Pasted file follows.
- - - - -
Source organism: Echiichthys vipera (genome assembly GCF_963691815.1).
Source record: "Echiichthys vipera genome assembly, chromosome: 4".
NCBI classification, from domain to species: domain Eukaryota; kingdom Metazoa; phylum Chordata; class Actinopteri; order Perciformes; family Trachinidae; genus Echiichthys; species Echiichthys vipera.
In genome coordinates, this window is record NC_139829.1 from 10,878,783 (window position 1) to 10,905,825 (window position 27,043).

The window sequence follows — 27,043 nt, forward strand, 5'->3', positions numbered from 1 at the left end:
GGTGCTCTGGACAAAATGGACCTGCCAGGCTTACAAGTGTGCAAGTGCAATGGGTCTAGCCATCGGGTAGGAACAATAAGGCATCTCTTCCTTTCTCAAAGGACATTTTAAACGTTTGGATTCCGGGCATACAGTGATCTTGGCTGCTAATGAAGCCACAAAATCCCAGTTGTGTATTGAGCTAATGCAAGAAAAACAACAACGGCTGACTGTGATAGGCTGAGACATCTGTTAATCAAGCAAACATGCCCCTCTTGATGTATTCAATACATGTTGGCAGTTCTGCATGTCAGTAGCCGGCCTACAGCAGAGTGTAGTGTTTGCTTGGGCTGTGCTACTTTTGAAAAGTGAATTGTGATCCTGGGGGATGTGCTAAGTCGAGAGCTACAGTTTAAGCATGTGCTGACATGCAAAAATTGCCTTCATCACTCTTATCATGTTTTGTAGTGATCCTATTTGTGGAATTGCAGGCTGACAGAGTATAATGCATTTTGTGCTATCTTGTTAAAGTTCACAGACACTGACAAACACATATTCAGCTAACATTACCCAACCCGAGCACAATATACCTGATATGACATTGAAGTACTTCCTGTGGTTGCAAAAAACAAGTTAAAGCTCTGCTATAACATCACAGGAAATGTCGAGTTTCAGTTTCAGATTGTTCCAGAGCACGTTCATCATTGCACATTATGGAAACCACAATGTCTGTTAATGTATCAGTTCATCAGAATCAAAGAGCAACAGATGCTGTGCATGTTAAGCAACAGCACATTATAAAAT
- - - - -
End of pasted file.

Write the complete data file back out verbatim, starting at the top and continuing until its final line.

Source organism: Echiichthys vipera (genome assembly GCF_963691815.1).
Source record: "Echiichthys vipera genome assembly, chromosome: 4".
NCBI classification, from domain to species: domain Eukaryota; kingdom Metazoa; phylum Chordata; class Actinopteri; order Perciformes; family Trachinidae; genus Echiichthys; species Echiichthys vipera.
In genome coordinates, this window is record NC_139829.1 from 10,878,783 (window position 1) to 10,905,825 (window position 27,043).

The window sequence follows — 27,043 nt, forward strand, 5'->3', positions numbered from 1 at the left end:
GGTGCTCTGGACAAAATGGACCTGCCAGGCTTACAAGTGTGCAAGTGCAATGGGTCTAGCCATCGGGTAGGAACAATAAGGCATCTCTTCCTTTCTCAAAGGACATTTTAAACGTTTGGATTCCGGGCATACAGTGATCTTGGCTGCTAATGAAGCCACAAAATCCCAGTTGTGTATTGAGCTAATGCAAGAAAAACAACAACGGCTGACTGTGATAGGCTGAGACATCTGTTAATCAAGCAAACATGCCCCTCTTGATGTATTCAATACATGTTGGCAGTTCTGCATGTCAGTAGCCGGCCTACAGCAGAGTGTAGTGTTTGCTTGGGCTGTGCTACTTTTGAAAAGTGAATTGTGATCCTGGGGGATGTGCTAAGTCGAGAGCTACAGTTTAAGCATGTGCTGACATGCAAAAATTGCCTTCATCACTCTTATCATGTTTTGTAGTGATCCTATTTGTGGAATTGCAGGCTGACAGAGTATAATGCATTTTGTGCTATCTTGTTAAAGTTCACAGACACTGACAAACACATATTCAGCTAACATTACCCAACCCGAGCACAATATACCTGATATGACATTGAAGTACTTCCTGTGGTTGCAAAAAACAAGTTAAAGCTCTGCTATAACATCACAGGAAATGTCGAGTTTCAGTTTCAGATTGTTCCAGAGCACGTTCATCATTGCACATTATGGAAACCACAATGTCTGTTAATGTATCAGTTCATCAGAATCAAAGAGCAACAGATGCTGTGCATGTTAAGCAACAGCACATTATAAAAT